Stephen Vogt Is The American League’s Best Catcher

The American League had a pretty decent crop of catchers to pick from in the voting for this year’s All-Star Game. That’s what makes it disappointing that the nod went to Kansas City’s Salvador Perez. There were at least two, and maybe even three better choices. And the one most clearly deserving to start on Tuesday night in Cincinnati was Oakland’s Stephen Vogt.

Vogt’s on-base percentage is .371 and he slugs. 485, both easily the best among American League catchers. He does it with a batting average of a respectable .283 and then combines the plate discipline attributes that made Moneyball famous to drive the OBP up to the levels of an excellent player.

The slugging percentage, keyed by 13 home runs is even more impressive, given that Oakland is a notoriously tough place to hit. Of the three catchers who could realistically challenge Vogt for the honor of best in the American League—Perez, Toronto’s Russell Martin and Brian McCann with the Yankees—Vogt easily has the toughest home venue in which to hit. Yet his numbers, even without factoring that in, are decisively the best.

Vogt was surely hurt in the fan voting by the fact he’s a late arrival. At age 30, this is his first year of real significance. He was already old by September call-up standards when he got a cup of coffee with Tampa Bay in 2012. His official rookie year came in 2013 in Oakland. This season’s 272 at-bats are already a career high.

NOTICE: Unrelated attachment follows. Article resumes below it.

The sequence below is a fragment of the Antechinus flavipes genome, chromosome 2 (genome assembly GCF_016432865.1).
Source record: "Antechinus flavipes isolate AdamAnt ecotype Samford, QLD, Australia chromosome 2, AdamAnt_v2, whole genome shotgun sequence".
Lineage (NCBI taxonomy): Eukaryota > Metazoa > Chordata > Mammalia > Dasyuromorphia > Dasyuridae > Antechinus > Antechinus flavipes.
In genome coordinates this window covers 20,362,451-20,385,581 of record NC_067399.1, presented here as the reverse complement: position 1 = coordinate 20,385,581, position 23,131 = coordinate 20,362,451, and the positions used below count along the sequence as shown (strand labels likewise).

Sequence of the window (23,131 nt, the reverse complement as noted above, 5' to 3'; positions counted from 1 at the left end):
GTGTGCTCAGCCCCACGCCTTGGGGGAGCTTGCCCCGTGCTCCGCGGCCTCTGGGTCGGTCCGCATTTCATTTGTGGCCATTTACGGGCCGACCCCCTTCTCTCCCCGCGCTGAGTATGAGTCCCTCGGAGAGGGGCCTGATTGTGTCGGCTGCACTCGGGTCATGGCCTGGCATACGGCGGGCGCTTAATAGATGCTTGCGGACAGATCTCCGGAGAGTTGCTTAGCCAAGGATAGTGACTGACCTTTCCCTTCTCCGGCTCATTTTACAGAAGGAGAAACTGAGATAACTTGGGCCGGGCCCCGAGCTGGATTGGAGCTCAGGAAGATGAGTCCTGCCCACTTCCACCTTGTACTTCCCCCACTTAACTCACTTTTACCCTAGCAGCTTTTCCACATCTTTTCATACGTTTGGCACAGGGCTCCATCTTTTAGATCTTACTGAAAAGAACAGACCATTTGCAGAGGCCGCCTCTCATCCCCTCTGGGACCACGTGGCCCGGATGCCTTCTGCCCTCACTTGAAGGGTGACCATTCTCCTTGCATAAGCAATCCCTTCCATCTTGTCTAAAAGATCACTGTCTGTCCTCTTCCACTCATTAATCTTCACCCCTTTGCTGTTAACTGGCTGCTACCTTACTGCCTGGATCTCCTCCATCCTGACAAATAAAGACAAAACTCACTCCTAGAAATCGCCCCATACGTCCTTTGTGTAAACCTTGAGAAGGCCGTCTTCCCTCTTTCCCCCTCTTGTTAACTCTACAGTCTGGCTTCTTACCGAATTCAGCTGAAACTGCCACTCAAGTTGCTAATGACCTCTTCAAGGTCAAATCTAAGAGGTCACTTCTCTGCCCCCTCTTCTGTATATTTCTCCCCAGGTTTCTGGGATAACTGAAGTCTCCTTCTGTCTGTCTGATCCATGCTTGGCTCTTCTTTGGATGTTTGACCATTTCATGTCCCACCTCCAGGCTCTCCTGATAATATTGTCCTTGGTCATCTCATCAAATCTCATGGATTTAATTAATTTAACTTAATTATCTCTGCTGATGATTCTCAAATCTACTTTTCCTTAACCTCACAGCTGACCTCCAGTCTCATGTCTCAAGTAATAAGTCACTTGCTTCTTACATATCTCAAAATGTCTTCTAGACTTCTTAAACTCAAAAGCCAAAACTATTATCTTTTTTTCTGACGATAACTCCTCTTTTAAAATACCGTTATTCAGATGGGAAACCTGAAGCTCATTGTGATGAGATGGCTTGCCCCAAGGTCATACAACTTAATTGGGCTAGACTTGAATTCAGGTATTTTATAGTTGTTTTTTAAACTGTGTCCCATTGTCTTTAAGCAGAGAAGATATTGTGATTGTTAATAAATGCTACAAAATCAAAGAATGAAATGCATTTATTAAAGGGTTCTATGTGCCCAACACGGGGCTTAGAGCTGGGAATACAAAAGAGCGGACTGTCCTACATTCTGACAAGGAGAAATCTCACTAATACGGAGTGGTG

The performance of Vogt’s team hasn’t exactly helped matters either. Vogt’s A’s and Perez’s Royals have gone diametrically opposite directions since their epic wild-card game last October. Oakland has the worst record in the American League while Kansas City has the best. But since when is team performance a prerequisite for being an All-Star catcher?

By contrast, while Perez his hitting home runs—his 14 are the best among AL catchers—his offensive game is not nearly as well-rounded. The OBP is a woeful .274, thanks to only five walks. When you bat .262, there’s got to some plate discipline added to it if you want to be an All-Star. I understand Perez is an excellent defensive catcher and if this were a truly bad crop of catchers, which we have seen in the past, his choice would be justified. But not when Vogt is there waiting.

Martin and McCann have their own cases to make. Martin has a .338 OBP and .463 slugging percentage, both substantially better than Perez. And if we give Perez credit for his defensive calls, we have to give Martin credit for his veteran savvy in handling a pitching staff. McCann’s case isn’t quite as strong—his .333/.463 stat line in the hitter haven of Yankee Stadium is not spectacular.

I’d probably pick Perez over McCann, with both of them far behind Martin and even farther behind Vogt. The Oakland catcher has 54 RBI, tied with Miguel Cabrera who has a comparable number of at-bats and only two behind Albert Pujols who has more.

Face it, if this Oakland team were as good as what we’ve seen the last three years, Vogt would be in the MVP conversation. At the very least, he got picked to go to Cincinnati as a reserve. But he should be starting.